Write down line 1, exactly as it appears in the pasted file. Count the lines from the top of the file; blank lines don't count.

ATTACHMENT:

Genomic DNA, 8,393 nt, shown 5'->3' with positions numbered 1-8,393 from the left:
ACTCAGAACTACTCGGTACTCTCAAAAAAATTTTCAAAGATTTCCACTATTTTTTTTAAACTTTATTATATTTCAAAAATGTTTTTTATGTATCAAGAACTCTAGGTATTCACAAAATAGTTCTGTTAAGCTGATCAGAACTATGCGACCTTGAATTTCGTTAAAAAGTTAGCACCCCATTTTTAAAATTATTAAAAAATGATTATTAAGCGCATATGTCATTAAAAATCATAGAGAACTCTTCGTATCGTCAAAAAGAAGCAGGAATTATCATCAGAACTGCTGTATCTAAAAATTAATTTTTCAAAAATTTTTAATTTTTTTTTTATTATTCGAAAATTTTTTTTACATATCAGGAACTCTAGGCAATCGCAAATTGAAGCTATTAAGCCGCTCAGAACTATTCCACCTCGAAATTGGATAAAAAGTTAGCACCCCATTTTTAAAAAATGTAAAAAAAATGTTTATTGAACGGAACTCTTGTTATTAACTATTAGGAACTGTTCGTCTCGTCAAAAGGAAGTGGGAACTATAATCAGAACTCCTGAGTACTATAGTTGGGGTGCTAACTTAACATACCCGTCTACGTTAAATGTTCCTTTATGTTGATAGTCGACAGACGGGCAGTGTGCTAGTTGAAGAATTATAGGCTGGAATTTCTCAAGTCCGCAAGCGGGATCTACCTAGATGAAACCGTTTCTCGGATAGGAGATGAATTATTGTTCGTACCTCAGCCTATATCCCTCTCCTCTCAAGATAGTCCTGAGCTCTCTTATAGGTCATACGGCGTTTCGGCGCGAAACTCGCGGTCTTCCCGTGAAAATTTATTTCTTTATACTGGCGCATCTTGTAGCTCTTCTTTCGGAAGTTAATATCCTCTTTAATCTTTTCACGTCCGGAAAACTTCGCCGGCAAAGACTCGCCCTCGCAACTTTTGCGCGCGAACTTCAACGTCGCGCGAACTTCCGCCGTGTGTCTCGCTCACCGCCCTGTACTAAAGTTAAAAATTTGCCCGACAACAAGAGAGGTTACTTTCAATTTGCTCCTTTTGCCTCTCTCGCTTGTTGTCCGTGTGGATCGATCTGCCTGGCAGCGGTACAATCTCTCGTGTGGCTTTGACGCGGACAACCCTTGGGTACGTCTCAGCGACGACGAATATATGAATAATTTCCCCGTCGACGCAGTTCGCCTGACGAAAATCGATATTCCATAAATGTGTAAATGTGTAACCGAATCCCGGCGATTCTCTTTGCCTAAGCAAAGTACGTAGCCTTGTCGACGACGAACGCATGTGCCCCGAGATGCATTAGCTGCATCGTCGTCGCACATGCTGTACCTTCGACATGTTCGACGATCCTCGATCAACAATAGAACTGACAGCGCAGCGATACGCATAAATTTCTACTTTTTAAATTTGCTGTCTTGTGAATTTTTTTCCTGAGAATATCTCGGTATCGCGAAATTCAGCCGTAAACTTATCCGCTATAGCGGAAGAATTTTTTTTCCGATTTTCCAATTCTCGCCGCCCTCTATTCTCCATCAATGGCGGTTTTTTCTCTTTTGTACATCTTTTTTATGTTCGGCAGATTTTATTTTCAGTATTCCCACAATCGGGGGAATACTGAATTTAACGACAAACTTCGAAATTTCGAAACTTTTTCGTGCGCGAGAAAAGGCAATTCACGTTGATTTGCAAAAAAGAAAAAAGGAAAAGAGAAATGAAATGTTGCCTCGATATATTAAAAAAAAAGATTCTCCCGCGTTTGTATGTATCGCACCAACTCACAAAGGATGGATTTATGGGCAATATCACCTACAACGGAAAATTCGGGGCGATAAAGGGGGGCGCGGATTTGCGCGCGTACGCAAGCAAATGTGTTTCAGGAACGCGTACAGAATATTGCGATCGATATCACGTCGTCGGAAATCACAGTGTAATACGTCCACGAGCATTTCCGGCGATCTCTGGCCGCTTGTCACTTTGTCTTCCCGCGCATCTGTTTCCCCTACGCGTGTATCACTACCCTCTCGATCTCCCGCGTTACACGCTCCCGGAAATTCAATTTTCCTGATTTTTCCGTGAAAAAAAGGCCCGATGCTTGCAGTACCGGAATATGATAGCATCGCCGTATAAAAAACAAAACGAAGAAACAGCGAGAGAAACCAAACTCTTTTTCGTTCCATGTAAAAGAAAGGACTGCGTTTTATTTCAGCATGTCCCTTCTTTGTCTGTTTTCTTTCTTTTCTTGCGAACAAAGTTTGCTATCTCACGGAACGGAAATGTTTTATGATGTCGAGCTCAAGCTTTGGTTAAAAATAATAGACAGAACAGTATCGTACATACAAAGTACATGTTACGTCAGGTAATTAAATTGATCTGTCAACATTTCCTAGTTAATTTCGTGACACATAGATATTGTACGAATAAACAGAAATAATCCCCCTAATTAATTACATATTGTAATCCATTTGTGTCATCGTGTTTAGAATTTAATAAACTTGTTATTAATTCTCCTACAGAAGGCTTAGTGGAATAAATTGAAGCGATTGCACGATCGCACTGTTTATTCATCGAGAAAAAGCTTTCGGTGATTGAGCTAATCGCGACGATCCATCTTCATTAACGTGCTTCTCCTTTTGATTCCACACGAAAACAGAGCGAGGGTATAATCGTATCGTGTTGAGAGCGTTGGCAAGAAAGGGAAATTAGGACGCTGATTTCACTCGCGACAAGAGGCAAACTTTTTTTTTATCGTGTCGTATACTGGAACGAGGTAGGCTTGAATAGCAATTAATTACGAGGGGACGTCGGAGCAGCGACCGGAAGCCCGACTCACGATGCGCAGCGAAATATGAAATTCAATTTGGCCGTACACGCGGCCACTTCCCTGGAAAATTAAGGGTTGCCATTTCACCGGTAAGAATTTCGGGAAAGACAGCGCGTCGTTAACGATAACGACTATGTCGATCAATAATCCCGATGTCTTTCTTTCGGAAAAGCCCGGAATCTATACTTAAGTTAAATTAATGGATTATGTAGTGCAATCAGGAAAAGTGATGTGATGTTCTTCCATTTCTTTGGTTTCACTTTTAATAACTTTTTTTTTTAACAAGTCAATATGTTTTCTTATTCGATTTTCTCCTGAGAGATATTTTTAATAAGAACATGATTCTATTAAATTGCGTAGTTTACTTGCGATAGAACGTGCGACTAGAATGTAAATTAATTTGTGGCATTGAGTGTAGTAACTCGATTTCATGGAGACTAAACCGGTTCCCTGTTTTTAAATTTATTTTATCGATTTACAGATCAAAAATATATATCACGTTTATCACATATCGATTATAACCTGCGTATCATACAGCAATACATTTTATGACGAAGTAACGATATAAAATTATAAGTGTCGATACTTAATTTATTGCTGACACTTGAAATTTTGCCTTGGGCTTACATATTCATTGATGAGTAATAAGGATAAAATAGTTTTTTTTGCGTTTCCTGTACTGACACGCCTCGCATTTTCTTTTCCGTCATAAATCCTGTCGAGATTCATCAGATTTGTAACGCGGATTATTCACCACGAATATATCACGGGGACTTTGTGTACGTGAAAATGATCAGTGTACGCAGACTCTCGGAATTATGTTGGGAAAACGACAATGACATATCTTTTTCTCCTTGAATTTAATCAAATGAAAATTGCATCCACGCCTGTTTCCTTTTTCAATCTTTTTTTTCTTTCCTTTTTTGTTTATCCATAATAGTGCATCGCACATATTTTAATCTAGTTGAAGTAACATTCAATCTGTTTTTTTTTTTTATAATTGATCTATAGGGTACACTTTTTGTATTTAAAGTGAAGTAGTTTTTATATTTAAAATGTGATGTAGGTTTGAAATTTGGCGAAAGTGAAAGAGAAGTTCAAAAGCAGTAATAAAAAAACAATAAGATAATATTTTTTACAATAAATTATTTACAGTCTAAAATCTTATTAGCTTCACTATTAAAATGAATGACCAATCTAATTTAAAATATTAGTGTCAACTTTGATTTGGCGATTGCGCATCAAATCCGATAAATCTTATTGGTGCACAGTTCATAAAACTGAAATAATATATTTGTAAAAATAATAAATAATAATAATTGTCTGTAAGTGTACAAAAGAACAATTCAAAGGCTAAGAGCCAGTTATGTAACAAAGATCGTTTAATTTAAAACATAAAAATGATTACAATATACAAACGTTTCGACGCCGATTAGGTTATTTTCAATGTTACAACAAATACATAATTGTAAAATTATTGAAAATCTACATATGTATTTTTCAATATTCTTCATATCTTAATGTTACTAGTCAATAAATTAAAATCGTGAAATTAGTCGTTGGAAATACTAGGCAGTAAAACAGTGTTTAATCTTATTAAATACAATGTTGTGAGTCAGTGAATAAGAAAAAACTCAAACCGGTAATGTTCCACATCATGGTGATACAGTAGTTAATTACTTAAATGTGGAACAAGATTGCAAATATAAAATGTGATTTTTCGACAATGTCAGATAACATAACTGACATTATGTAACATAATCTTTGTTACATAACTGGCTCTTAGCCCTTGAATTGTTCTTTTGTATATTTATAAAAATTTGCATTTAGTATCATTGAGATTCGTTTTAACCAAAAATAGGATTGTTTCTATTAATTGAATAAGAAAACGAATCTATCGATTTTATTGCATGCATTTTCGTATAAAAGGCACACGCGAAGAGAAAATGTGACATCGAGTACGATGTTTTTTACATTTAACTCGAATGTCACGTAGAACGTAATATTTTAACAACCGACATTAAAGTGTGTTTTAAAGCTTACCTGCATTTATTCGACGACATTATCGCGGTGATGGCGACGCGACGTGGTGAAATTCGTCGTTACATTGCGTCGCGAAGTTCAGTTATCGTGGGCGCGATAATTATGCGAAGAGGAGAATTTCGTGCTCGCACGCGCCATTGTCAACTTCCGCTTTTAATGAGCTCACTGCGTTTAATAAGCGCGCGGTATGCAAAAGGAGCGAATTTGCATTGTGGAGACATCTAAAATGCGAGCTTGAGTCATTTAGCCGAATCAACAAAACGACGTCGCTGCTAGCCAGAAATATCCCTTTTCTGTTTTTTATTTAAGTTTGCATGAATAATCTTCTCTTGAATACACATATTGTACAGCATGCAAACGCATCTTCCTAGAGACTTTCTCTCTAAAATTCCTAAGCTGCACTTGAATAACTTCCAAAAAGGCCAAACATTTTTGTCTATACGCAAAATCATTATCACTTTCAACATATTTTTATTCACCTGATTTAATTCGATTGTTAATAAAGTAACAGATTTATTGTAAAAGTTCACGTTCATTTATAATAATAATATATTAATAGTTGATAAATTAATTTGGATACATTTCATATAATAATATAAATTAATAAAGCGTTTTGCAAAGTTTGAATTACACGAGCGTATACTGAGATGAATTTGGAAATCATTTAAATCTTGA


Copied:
Genomic DNA, 8,393 nt, shown 5'->3' with positions numbered 1-8,393 from the left: